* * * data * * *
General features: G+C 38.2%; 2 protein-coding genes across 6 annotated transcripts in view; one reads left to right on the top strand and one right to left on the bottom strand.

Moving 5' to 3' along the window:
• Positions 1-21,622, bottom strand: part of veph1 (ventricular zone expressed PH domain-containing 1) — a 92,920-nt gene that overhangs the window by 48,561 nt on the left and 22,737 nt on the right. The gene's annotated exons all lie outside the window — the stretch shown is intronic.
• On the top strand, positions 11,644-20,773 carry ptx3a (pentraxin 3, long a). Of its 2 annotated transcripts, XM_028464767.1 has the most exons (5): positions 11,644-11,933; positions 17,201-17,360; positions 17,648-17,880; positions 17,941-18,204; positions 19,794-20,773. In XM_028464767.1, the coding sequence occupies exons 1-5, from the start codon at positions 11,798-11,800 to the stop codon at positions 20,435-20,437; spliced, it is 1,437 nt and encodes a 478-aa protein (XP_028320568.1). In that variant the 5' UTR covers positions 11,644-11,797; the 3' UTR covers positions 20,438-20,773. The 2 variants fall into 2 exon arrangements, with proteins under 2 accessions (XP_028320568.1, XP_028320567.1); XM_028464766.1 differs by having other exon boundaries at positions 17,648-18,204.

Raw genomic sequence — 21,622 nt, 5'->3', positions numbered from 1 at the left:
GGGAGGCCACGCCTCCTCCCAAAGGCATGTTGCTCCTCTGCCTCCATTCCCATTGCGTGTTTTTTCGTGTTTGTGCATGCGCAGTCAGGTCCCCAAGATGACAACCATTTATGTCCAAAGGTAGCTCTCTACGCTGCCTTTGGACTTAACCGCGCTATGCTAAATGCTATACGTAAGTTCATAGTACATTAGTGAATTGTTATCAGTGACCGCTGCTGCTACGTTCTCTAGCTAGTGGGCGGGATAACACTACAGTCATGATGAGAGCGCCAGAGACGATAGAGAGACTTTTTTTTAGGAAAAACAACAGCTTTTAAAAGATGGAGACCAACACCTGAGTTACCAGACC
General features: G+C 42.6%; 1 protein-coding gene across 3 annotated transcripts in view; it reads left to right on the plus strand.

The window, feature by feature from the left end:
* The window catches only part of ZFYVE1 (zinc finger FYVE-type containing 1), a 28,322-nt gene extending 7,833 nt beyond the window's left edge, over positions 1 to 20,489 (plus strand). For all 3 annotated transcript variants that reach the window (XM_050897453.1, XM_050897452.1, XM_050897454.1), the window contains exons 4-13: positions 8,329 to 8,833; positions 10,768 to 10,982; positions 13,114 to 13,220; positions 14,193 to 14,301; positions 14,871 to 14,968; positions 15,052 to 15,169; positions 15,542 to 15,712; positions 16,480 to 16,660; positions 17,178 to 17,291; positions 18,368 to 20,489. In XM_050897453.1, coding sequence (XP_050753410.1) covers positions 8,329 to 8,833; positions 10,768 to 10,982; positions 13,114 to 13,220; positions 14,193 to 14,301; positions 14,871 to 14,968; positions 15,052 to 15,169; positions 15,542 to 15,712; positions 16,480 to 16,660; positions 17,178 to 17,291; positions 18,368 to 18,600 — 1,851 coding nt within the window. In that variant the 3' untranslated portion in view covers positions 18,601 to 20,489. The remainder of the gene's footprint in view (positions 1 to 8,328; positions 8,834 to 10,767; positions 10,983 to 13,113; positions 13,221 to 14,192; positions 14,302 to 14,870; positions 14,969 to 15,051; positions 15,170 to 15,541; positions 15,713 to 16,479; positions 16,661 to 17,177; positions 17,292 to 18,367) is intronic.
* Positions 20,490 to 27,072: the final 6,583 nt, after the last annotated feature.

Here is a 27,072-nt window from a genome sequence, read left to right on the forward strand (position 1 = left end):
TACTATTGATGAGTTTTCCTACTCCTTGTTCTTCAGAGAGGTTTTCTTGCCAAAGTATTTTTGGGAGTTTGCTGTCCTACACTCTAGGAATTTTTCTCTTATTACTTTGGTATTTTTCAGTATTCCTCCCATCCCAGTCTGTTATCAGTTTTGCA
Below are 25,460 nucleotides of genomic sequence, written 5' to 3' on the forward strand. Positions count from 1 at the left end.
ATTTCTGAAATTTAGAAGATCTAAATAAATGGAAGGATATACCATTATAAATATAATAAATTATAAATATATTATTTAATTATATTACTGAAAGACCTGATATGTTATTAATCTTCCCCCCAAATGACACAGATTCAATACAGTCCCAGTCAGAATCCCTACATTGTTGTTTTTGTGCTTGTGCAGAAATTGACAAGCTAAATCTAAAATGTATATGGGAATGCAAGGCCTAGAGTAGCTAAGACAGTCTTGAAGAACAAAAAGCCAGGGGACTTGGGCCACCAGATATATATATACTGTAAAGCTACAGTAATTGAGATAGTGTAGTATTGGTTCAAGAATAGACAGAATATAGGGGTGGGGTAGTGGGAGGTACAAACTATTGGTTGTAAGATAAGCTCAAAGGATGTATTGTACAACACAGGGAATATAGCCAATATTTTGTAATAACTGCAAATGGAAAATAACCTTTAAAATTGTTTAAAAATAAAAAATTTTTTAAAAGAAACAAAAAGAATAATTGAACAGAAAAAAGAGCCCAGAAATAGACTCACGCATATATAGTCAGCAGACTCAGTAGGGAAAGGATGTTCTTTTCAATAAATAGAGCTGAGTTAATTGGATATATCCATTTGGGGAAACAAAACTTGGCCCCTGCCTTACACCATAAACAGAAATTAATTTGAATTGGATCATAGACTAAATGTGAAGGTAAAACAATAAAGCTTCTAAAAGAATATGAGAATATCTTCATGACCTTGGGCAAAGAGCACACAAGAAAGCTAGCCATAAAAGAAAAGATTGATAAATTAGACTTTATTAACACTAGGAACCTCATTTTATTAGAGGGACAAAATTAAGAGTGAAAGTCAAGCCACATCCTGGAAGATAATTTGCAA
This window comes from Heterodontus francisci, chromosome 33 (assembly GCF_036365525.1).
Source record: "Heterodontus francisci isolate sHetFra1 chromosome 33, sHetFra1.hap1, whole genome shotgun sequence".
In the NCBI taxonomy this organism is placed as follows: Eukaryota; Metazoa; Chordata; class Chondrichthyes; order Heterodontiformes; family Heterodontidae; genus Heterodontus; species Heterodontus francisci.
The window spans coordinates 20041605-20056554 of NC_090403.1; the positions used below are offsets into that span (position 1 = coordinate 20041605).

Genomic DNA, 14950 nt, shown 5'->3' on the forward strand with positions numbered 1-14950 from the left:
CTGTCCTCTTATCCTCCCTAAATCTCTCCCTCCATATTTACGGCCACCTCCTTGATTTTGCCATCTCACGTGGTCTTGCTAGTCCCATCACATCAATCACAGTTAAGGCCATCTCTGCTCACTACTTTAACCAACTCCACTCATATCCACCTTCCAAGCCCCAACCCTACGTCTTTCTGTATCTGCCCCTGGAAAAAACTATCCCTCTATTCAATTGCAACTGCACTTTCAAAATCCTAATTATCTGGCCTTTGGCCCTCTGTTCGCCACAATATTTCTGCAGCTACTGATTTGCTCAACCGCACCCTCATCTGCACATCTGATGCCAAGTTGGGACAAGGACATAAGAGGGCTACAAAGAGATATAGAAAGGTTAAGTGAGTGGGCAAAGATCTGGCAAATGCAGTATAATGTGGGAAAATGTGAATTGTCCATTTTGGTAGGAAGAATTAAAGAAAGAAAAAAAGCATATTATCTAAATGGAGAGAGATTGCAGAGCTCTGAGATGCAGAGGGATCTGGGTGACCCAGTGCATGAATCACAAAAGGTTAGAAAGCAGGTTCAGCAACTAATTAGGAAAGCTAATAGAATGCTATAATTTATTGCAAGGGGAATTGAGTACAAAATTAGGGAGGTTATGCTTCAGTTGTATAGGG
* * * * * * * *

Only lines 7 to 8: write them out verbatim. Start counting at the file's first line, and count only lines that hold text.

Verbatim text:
General features: G+C 42.6%; 1 protein-coding gene across 3 annotated transcripts in view; it reads left to right on the plus strand.

The window, feature by feature from the left end: